The Senate Agriculture Committee on Wednesday approved the long-delayed nomination of veteran civil rights lawyer Margo Schlanger to lead the Agriculture Department’s civil rights office, but GOP opposition is likely to slow down the full Senate's consideration of her.

The committee approved the nomination on a voice vote, with several Republicans, including the panel’s ranking member, John Boozman of Arkansas, voting no. 

Schlanger, who was originally nominated by President Joe Biden in September 2021 and then re-nominated at the beginning of the new Congress in January, doesn’t “have any agriculture experience and really has seemed to be pretty partisan,” Boozman told Agri-Pulse, explaining his opposition. 

Boozman said other senators are likely to place multiple holds on her nomination and that the Democratic majority will likely have to use a lengthy cloture process to bring her name to a vote. "She won't go by unanimous consent," he said.

Schlanger, who teaches at the University of Michigan, founded and directs the Civil Rights Litigation Clearinghouse, a national storehouse of information about large-scale civil rights cases.

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The Yale University Law School graduate, who once clerked for the late Supreme Court Justice Ruth Bader Ginsburg, was the presidentially appointed civil rights officer for the Department of Homeland Security in 2010 and 2011. She also has served as a trial attorney and senior trial attorney in the Justice Department's civil rights division.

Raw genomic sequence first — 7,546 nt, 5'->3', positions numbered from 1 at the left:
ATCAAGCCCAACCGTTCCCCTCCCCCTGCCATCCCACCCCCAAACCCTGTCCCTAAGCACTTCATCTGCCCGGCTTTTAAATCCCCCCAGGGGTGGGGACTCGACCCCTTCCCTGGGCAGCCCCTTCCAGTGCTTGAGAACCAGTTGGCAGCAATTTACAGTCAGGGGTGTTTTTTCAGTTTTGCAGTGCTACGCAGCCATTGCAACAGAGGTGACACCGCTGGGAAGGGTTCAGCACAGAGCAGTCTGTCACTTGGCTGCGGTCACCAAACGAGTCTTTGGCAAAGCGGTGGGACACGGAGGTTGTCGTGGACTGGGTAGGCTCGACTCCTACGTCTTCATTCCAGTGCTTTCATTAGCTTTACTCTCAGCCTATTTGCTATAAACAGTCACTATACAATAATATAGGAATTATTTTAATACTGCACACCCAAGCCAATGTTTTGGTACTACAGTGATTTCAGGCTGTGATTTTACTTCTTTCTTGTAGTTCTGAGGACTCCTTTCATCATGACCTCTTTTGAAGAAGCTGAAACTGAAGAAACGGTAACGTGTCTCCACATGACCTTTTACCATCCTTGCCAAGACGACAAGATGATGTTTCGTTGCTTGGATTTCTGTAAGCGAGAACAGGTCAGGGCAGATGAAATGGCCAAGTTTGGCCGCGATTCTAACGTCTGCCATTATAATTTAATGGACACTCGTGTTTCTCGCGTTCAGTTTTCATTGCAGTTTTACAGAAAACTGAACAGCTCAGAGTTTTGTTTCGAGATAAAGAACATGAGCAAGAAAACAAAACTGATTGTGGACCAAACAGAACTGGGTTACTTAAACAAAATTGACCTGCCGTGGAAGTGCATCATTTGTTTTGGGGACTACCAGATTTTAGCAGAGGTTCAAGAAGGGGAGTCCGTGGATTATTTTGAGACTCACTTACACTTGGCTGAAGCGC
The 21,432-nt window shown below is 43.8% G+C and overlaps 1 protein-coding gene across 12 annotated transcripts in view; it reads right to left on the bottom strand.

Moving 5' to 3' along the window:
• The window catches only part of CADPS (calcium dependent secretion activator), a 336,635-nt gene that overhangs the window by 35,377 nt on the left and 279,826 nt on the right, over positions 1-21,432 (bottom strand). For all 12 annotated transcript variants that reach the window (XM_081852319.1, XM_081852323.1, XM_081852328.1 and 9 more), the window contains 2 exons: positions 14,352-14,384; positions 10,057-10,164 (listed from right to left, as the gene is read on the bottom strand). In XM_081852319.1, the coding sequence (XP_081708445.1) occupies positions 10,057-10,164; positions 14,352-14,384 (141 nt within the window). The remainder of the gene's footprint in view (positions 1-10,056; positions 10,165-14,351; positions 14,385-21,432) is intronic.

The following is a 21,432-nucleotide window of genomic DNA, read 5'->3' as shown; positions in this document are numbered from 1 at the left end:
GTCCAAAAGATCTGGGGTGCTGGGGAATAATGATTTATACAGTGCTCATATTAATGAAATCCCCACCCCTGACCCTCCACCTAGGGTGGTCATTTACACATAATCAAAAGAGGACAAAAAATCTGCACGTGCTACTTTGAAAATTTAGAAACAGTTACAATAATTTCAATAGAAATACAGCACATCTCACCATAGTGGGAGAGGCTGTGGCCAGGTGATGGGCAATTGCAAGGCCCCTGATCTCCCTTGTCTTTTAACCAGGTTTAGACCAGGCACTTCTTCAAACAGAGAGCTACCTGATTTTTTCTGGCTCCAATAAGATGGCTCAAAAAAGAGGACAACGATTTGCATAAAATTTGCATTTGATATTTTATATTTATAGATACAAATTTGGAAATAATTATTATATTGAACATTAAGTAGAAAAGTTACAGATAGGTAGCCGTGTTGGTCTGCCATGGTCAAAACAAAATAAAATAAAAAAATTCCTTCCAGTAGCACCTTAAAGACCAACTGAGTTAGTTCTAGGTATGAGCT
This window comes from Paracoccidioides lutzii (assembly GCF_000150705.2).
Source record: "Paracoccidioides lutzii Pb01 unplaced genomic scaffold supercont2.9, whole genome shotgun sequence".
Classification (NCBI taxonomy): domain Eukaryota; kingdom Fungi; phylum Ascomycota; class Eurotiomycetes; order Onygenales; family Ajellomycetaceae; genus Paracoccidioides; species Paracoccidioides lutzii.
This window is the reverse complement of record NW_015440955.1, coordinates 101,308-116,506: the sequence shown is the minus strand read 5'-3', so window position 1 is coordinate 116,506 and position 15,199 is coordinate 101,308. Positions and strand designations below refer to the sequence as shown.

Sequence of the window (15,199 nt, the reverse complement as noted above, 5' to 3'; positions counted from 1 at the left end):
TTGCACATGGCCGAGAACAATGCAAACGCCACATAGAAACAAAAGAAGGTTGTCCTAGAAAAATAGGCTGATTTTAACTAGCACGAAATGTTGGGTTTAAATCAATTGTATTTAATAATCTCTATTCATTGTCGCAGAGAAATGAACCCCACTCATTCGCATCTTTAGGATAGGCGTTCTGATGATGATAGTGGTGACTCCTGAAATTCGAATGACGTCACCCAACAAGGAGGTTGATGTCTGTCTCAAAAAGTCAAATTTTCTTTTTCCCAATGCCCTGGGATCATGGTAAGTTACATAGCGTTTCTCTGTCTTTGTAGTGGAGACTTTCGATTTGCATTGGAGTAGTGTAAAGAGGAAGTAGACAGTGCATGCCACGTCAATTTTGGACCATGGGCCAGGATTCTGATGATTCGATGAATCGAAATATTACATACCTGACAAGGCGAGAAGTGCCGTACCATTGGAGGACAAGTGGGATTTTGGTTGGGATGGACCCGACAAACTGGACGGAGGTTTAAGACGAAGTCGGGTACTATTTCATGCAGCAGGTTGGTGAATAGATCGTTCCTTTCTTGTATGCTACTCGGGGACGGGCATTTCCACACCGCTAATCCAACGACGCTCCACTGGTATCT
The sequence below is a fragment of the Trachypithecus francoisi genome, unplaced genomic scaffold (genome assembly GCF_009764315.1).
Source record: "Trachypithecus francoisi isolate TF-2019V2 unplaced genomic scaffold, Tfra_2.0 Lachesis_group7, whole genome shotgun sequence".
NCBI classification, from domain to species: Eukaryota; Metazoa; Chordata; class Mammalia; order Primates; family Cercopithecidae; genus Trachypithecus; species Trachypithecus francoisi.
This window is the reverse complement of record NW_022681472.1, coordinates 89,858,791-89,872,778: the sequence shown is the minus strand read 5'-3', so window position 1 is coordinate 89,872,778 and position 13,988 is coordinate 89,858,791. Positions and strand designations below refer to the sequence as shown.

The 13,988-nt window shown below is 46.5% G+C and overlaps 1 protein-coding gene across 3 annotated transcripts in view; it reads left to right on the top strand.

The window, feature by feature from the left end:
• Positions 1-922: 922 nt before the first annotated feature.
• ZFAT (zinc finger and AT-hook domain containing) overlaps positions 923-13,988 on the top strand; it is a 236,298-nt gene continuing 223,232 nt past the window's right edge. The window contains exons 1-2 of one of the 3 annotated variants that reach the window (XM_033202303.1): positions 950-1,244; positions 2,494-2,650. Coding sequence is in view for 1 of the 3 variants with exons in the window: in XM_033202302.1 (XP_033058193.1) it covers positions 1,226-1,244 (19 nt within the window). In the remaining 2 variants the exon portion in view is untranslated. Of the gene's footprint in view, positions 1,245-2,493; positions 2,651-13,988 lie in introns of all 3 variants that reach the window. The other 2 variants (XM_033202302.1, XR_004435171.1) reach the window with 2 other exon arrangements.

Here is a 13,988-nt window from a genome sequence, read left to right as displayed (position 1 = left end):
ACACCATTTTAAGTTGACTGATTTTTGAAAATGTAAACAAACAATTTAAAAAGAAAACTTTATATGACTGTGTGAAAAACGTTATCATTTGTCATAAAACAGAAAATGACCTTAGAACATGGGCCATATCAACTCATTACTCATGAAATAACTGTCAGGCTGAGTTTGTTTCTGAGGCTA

“I strongly support this nominee,” Ag Committee Chairwoman Debbie Stabenow, D-Mich., said in brief remarks ahead of the committee vote, which took place off the Senate chamber. 

The committee action follows release this week of a set of interim recommendations by USDA's Equity Commission, which was formed by Agriculture Secretary Tom Vilsack to address longstanding accusations of discrimination in the department's programs.

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